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Missouri lawmakers advance liquor franchise legislation

The Missouri House has advanced liquor legislation that has been the topic of intense lobbying and several lawsuits recently, by tying the proposal to a homebrewed beer bill that — in contrast — has drawn relatively little attention this session.

The move just the latest in a complicated battle over relationships between liquor suppliers and the distributors who get wine and spirits to Missouri retailers for consumers to buy. At issue is whether the government has any role or responsibility in those deals.

The proposed legislation would make it more difficult for alcohol suppliers to sever their relationships with distributors by deeming those relationships as “franchises.”

The liquor franchise legislation — proposed in both the House and Senate earlier this year — appeared to have been stalled in committee until it was revived as an amendment to the beer bill Wednesday. The underlying legislation would allow homebrewers to pour their beers at festivals, competitions and charity events but not sell them – a response to an unexpected ban on homebrewed beer at last year’s St. Louis Brewers Heritage Festival.

Only one senator voted against the beer bill, sans liquor franchise language, when it passed the chamber last month.

The amendment tying the liquor bill to the beer bill passed the House Wednesday in a bipartisan 112-47 vote – enough in favor to override a gubernatorial veto if lawmakers stick to their positions. The full bill passed the floor 110-48.

The proposal still needs approval in the Senate, and the session ends in less than two weeks.

The House had little discussion on the underlying homebrew bill, but spent nearly two hours debating the liquor franchise part. It was the first time the change has had a debate on the floor of either chamber this session.

“This bill started out as a homebrew bill obviously it has changed into something bigger – probably more important,” said Rep. Caleb Jones, R-California.

The issue has been brewing for several months.

After a 2011 federal court ruling overturned a state law that had been governing the relationship between suppliers and distributors since 1975, some of the country’s largest liquor suppliers began filing lawsuits to end deals with local distributors.

Opponents of the proposed legislation, modeled from the pre-2011 system, say it inserts government into activities that should be left to the free market.

“It’s not the government’s role to legislate business relationships,” said Ben Jenkins, spokesman for the Distilled Spirits Council, a Washington-based trade group that represents spirits suppliers including St. Louis-based Luxco. “If this legislation passes, wholesalers will have no incentive to meet the needs of suppliers since there will be no consequences for their actions. No matter how the wholesaler operates, the supplier will be forced by the government to maintain the relationship. If a wholesaler doesn’t want to lose a brand, they should compete to keep it – not pass anticompetitive laws that prevent competition.”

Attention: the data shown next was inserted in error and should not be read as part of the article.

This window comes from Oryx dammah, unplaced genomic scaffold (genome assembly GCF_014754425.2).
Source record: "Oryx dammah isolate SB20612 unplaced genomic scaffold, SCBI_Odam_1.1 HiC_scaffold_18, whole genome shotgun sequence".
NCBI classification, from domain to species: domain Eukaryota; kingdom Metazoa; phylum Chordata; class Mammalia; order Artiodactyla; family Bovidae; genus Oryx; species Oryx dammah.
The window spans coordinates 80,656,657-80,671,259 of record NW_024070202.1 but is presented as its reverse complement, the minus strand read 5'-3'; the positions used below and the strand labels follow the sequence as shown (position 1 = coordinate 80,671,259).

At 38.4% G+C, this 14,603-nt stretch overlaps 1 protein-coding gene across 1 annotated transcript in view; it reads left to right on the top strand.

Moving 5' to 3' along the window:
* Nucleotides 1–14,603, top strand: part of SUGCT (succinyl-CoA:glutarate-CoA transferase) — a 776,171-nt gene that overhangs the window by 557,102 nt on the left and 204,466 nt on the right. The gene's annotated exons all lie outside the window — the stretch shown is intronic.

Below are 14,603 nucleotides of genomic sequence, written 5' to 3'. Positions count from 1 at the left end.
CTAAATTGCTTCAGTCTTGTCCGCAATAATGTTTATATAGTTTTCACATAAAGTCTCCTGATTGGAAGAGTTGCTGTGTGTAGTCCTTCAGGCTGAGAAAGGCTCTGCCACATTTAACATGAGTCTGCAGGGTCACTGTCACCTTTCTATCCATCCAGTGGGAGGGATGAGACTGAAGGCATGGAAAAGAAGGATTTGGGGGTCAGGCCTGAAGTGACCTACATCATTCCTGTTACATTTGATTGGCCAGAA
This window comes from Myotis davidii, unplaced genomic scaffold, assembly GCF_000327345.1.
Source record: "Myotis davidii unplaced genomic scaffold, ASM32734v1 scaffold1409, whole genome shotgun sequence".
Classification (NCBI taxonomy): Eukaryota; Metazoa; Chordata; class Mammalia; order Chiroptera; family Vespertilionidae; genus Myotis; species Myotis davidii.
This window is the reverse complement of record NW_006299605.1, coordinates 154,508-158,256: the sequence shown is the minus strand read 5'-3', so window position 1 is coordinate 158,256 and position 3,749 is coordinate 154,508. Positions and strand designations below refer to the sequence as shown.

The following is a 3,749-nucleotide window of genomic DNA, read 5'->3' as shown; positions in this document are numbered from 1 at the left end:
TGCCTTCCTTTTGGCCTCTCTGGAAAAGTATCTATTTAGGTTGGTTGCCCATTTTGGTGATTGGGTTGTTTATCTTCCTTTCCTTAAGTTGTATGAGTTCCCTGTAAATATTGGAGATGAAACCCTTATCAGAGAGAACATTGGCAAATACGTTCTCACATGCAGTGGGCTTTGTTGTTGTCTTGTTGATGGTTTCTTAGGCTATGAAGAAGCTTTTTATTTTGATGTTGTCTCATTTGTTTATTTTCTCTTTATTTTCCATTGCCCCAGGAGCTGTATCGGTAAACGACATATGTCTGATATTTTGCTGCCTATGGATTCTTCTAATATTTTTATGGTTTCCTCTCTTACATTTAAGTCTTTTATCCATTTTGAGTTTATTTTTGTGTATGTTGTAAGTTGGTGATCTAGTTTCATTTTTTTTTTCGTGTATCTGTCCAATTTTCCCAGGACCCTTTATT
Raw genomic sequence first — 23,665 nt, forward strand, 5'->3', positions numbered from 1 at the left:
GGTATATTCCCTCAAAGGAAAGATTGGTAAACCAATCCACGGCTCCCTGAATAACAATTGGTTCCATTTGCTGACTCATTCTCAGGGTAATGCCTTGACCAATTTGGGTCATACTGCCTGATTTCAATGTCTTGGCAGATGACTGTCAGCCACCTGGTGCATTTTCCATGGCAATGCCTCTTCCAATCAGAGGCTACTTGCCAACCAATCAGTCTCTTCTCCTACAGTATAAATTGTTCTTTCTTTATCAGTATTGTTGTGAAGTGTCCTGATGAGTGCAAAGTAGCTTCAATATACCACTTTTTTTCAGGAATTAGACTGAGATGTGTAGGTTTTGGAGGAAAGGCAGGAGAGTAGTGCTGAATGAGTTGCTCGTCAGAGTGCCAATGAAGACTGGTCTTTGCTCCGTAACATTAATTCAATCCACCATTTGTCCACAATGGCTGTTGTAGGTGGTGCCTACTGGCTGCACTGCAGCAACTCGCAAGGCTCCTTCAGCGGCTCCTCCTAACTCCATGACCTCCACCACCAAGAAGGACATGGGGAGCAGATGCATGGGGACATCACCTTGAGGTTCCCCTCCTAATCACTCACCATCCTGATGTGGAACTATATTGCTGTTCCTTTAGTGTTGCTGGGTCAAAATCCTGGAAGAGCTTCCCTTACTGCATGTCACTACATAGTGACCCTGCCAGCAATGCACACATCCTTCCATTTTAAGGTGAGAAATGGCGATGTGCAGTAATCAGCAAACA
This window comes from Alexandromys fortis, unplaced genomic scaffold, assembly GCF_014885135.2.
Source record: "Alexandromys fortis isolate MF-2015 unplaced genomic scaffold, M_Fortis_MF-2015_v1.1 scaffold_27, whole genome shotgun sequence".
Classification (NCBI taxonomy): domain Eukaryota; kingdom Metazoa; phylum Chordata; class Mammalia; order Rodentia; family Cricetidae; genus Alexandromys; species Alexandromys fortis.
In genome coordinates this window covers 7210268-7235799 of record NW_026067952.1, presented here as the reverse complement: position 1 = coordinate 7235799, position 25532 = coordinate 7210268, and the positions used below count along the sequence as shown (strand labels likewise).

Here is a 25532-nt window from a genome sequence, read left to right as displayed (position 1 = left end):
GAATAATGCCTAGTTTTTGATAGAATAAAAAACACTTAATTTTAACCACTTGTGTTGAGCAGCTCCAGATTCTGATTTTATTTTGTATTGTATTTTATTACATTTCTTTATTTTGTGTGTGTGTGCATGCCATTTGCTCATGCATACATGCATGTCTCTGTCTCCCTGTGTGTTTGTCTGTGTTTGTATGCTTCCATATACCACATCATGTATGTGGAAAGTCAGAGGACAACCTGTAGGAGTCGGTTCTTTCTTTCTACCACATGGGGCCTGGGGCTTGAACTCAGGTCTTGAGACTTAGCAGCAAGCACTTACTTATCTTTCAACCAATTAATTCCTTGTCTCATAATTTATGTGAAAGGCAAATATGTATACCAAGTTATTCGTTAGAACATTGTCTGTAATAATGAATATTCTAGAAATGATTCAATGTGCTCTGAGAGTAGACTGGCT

But proponents say inaction on the bill will lead to consolidation in the industry and hurt Missouri businesses.

Sue McCollum, CEO of St. Louis-based Major Brands, the state’s largest distributor, said the legislation will protect thousands of jobs in Missouri.

“This bill would restore the regulatory framework that has existed since prohibition but was weakened by a federal court,” she said.

The issue has drawn intense interest in the state Capitol. St. Louis Mayor Francis Slay watched the House debate from the gallery Wednesday, as did many lobbyists.

Lawmakers say they have been bombarded with calls and emails from supporters and opponents of the proposed liquor law. Nearly three dozen lobbyists have been working the issue in the halls of the state Capitol.

Rep. Todd Richardson, R-Poplar Bluff, said he decided to delve deeper in to the liquor debate “after hearing from every lobbyist in the building.”

Rep. Kevin Engler, a Republican from Farmington who proposed the amendment carrying it, said he hoped to bring an end to the robocalls against the legislation.

“Either get it out or kill it today,” Engler said. “Make a decision, and let’s go forward.”

Richardson said he decided to support the legislation after learning that the current setup was created through a judge’s ruling. Missouri previously had a liquor franchise law on the books before the lawsuit.

“If the rules of the game are going to change, they ought to change because this General Assembly makes an informed policy decision to change the law,” Richardson said.

The liquor bill carves out exceptions for small breweries and wineries – addressing one of the key points made by critics of last year’s version of the bill. Gov. Jay Nixon noted last year that legislation without a carve-out could impact small suppliers, including Missouri wineries and microbreweries.

But Nixon also expressed concern over the bill’s potential to lock suppliers into contracts with wholesalers, “with no effective means of relief.”

“In this situation, competition is diminished, the consumer inevitably suffers and Missouri agriculture is harmed,” Nixon wrote in his July 12 veto message.

Source: St. Louis Post-Dispatch